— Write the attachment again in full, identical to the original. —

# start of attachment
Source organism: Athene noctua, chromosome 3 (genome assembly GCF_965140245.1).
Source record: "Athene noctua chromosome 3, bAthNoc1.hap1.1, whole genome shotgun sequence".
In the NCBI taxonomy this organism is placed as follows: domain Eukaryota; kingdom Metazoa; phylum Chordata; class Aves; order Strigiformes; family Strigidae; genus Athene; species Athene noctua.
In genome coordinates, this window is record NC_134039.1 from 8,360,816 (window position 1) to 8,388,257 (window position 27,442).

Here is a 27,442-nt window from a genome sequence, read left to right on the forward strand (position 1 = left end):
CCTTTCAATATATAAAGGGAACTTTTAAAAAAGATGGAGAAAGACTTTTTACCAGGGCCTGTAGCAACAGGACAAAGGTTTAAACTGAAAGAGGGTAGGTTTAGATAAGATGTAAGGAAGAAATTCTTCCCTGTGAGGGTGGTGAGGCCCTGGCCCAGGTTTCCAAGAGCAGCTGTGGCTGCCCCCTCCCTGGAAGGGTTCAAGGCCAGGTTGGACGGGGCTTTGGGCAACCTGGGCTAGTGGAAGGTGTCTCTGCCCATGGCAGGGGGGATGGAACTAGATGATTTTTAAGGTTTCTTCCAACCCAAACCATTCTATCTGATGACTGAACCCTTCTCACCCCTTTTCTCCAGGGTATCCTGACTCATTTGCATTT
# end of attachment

Source organism: Athene noctua, chromosome 3 (genome assembly GCF_965140245.1).
Source record: "Athene noctua chromosome 3, bAthNoc1.hap1.1, whole genome shotgun sequence".
In the NCBI taxonomy this organism is placed as follows: domain Eukaryota; kingdom Metazoa; phylum Chordata; class Aves; order Strigiformes; family Strigidae; genus Athene; species Athene noctua.
In genome coordinates, this window is record NC_134039.1 from 8,360,816 (window position 1) to 8,388,257 (window position 27,442).

Here is a 27,442-nt window from a genome sequence, read left to right on the forward strand (position 1 = left end):
CCTTTCAATATATAAAGGGAACTTTTAAAAAAGATGGAGAAAGACTTTTTACCAGGGCCTGTAGCAACAGGACAAAGGTTTAAACTGAAAGAGGGTAGGTTTAGATAAGATGTAAGGAAGAAATTCTTCCCTGTGAGGGTGGTGAGGCCCTGGCCCAGGTTTCCAAGAGCAGCTGTGGCTGCCCCCTCCCTGGAAGGGTTCAAGGCCAGGTTGGACGGGGCTTTGGGCAACCTGGGCTAGTGGAAGGTGTCTCTGCCCATGGCAGGGGGGATGGAACTAGATGATTTTTAAGGTTTCTTCCAACCCAAACCATTCTATCTGATGACTGAACCCTTCTCACCCCTTTTCTCCAGGGTATCCTGACTCATTTGCATTT